Steve Misamore and his wife lost the entire second floor of their home, but they remain grateful "because it could have been worse"

By Claudia Harmata
March 04, 2020 12:40 PM
Advertisement

Dierks Bentley‘s longtime drummer Steve Misamore was one of the many who lost their homes in the deadly tornados that hit central Tennessee Tuesday morning.

After assessing the damage and “a couple hours of crying,” Misamore and his wife, CarryAnn, shared an uplifting video on Instagram, showing the jarring reality of their home while remaining grateful that it was “just a house.”

“Hey everyone, Steve and CarryAnn here — as you can see behind us, yeah, we did take the direct hit,” the drummer says in the video. “We were in Vero Beach, Florida, starting a vacation, and got the call at about one in the morning from our neighbor that the tornado hit.”

“We saw it on the news, flew back. As you can see, we’ve lost the top floor, or you could say decided to develop an open concept,” Steve jokingly said while his wife laughed next to him.

“It’s very open concept,” he added while turning the camera to show that the top half of their house was completely taken out. He then explained that when the two got home, they were “overwhelmed” by the “total devastation everywhere.”

“After a couple hours of crying…” Steve said, with CarryAnn chiming in, “It’s just bricks, and lumber, and nails, that’s all.”

“And we’ll start new memories,” Steve added while holding back tears. “With whatever happens with this.”

“Maybe we’ll get a pool!” his wife excitedly said, with the drummer adding, “Jacuzzi too, I don’t know.”

The couple went on to thank everyone for the texts, prayers and well wishes, adding that they would continue to post pictures of the damage as they work to rebuild their home.

Steve Misamore/Instagram
Steve Misamore/Instagram
Steve Misamore/Instagram
Steve Misamore/Instagram

They also told their followers to continue to be grateful for what they have because “stuff happens quick.” Steve also captioned the video, “Barrett Drive Strong. Grateful cause it could have been worse. Praying for those who were less fortunate.”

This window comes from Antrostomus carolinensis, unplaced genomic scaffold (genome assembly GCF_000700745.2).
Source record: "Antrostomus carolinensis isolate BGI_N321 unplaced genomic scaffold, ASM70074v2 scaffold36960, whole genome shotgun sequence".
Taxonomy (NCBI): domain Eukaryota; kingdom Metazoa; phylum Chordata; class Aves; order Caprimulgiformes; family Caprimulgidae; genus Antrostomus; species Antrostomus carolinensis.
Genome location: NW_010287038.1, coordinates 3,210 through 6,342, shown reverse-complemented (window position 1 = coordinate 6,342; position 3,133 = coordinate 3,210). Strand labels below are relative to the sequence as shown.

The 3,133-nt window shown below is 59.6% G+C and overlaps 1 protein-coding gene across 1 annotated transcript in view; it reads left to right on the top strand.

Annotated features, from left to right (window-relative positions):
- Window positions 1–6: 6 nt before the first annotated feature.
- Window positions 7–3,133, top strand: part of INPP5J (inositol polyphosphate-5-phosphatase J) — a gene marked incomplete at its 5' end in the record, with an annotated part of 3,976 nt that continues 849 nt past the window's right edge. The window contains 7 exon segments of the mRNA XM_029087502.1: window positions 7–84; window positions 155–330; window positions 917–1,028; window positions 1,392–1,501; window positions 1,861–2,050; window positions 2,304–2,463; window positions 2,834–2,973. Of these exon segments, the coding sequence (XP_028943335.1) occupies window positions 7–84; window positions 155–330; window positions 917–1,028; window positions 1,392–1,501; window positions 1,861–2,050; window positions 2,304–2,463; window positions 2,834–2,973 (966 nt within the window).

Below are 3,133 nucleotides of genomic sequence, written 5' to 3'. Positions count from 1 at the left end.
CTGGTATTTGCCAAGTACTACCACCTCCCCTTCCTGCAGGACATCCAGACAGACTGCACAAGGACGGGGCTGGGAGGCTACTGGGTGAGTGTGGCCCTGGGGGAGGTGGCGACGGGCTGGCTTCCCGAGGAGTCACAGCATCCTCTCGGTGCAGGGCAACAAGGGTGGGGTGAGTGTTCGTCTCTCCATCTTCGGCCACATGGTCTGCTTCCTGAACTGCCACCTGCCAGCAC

Bentley, 44, also posted after the tragedy, sharing that he had flown into Nashville just hours before the tornados hit, and mentioned that the Misamores had lost their home.

“@astephens1110 and I ducked around this crazy cell and landed at john tune airport around 11:30 last night, coming back from LA. Glad we landed when we did. Wouldn’t have been so good an hour later. It was the cell that turned into the tornado,” he wrote in an Instagram post showing footage of the terrifying storm. “Lot of people lost their homes, including our drummer, and a lot of people in need. But no one comes together as a city like #nashville does.”

As of Wednesday morning, officials say at least 38 people are still missing after the storm and at least two dozen have been killed.

“It hit so fast, a lot of folks didn’t have time to take shelter,” Putnam County Mayor Randy Porter told reporters on Tuesday. “Many of these folks were sleeping.”

According to Fox News, the death toll from the twisters has climbed to at least 24 people as of Wednesday. Of the 24 fatalities, 18 were Putnam County residents and five children under the age of 13 died, Putnam County Mayor Randy Porter said.

The first tornado was reported Tuesday around 12:38 a.m. CST, moving east about 45 mph, the National Weather Service said. Two more touched down in Putnam County, 80 miles east of Nashville. Schools, businesses and one popular concert venue were all reduced to rubble.

According to the Associated Press, Tennessee Gov. Bill Lee declared a state of emergency and sent the National Guard to assist with search-and-rescue efforts.